I suppose anyone can say they are a coach. However, to be a “legitimate” coach, one should have graduated from a certified coaching program and be credentialed, or in the process of becoming credentialed, by the International Coach Federation. All the coaches I know also have other degrees and experience. That’s what makes them good in their area of coaching, whether it is leadership and career coaching such as I do, or retirement coaching, parenting coaching, wellness coaching, or any of the other many niches out there.
In honor of World Statistics Day – which is today in case you didn’t know, I‘d like to share some statistics about the profession and practice of coaching.
The International Coach Federation is the professional organization for coaches, with over 16,300 members in more than 100 countries. The ICF is the only organization that awards a global credential which is currently held by more than 6,700 coaches worldwide, including me.
In a recent consumer awareness survey commissioned by the ICF, 15,000 participants age 25 and up in 20 countries were surveyed by the International Survey Unit of Price Waterhouse Coopers. According to a press release from the ICF:
The Global Consumer Awareness Study determined common areas in which people are using professional coaching today. More than two-fifths (42.6 percent) of respondents who had experienced coaching chose “optimize individual and/or team performance” as their motivation for being coached. This reason ranked highest followed by “expand professional career opportunities” at 38.8 percent and “improve business management strategies” at 36.1 percent. Other more personal motivations like “increase self-esteem/self-confidence” and “manage work/life balance” rated fourth and fifth to round out the top five motivation areas.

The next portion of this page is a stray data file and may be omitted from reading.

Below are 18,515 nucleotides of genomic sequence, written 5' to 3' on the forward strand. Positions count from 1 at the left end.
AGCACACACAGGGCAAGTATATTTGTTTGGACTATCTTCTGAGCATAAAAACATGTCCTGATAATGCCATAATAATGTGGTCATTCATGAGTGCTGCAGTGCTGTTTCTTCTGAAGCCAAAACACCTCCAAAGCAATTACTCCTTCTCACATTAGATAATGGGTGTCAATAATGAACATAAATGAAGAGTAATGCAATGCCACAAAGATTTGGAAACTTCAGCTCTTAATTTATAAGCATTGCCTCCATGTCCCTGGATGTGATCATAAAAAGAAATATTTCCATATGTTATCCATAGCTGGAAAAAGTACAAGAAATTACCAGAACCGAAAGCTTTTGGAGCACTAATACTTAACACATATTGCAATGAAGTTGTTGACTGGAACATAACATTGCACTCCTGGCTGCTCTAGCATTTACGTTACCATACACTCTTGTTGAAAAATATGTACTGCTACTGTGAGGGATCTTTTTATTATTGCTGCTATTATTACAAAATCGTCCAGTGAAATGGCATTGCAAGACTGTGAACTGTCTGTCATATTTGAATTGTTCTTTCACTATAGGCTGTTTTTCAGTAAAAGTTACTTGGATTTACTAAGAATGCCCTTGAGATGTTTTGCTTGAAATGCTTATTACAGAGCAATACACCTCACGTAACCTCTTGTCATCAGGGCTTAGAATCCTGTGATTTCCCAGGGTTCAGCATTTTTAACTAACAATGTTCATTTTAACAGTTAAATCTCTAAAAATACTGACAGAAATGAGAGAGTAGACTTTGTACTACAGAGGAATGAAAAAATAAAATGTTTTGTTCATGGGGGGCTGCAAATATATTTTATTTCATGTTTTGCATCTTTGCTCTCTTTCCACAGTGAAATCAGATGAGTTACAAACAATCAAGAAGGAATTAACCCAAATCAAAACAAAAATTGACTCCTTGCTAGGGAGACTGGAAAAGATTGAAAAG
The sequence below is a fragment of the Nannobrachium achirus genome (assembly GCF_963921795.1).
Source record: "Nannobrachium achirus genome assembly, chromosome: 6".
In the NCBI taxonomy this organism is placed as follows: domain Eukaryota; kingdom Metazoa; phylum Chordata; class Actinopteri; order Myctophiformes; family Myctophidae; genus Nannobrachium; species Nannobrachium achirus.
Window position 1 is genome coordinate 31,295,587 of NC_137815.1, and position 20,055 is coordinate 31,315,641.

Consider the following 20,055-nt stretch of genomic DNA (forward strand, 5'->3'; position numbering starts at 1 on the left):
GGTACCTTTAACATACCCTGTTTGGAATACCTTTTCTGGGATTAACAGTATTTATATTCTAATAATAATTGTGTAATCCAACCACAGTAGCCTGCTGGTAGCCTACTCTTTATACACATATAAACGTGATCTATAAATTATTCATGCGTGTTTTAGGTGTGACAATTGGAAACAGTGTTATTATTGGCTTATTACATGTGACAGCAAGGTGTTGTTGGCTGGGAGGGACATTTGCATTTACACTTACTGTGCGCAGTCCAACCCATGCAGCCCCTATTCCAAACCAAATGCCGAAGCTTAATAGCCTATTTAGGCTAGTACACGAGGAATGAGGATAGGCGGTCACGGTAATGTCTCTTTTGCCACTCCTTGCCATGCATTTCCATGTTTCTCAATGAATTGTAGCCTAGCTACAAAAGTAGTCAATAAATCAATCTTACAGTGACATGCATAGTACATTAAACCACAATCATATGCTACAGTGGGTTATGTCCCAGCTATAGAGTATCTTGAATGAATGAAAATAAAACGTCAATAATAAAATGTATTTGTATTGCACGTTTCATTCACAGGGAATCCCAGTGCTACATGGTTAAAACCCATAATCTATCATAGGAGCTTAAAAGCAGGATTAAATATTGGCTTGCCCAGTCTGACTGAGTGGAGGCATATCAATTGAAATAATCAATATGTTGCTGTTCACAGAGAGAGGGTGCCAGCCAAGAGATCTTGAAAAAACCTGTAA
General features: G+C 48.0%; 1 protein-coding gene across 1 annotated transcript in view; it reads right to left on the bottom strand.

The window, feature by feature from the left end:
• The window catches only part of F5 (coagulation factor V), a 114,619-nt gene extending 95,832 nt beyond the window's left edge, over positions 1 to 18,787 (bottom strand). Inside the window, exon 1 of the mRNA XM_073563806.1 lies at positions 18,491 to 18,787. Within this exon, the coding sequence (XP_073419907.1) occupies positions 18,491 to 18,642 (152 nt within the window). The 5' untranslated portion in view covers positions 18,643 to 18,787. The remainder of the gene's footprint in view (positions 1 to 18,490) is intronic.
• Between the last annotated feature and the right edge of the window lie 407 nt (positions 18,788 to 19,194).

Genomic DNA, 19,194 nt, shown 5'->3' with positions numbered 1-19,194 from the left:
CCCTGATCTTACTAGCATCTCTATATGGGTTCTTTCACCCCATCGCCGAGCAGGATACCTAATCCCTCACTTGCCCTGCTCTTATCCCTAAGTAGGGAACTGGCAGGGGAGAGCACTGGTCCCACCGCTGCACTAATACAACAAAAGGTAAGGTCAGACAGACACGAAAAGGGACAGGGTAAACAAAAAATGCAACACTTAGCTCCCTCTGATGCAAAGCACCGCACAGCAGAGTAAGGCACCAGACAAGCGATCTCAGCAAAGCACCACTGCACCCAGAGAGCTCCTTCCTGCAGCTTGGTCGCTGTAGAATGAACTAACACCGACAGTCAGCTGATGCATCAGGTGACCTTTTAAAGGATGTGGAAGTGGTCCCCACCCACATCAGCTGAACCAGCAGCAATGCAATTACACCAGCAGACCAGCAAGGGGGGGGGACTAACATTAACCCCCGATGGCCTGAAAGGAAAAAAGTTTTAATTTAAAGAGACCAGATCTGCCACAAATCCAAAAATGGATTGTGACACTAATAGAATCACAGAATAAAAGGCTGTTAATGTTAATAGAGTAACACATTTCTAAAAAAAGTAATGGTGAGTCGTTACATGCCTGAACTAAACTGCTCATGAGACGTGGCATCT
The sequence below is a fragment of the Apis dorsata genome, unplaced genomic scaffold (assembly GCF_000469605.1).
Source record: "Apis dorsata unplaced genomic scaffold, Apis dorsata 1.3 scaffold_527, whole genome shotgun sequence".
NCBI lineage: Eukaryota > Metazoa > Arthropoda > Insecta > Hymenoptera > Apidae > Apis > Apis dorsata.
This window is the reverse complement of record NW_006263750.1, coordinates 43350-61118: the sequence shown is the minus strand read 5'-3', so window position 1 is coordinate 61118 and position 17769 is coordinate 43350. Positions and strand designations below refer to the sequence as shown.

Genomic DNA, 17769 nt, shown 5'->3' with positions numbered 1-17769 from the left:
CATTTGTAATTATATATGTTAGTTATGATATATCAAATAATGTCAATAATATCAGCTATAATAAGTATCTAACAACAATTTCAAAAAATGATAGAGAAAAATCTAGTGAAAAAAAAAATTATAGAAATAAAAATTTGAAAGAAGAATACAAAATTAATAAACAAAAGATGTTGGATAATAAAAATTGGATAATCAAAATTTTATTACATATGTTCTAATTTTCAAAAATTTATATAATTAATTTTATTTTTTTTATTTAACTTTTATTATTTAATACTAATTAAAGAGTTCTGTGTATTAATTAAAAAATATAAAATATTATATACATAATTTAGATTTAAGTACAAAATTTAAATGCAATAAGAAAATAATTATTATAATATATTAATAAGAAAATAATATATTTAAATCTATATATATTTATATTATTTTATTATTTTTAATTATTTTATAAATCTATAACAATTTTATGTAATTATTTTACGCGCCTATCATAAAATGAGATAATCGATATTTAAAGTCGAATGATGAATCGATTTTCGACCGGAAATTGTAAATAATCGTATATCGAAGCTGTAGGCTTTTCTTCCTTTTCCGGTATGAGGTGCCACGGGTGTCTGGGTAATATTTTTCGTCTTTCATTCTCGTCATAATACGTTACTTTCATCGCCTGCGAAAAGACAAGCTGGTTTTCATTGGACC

In previous research the ICF found that coaching is also generating a very good return on investment—a median return of seven times the initial investment for businesses—while being used for some of the same motivations mentioned in the latest study.
Companies large and small are optimizing individual and team performance through coaching. Despite the recent global economic climate, ibm.com of North America reported a 563 percent return on investment from its coaching programs that engage sales teams and managers within the company. Solaglas, a leading UK-based glass replacement and installation company, reported higher customer satisfaction and a return on investment of 490 percent. Company executives believe these gains are small compared to the long-term impact coaching will have.
Coaching is not a mystery. It offers real results. Try it.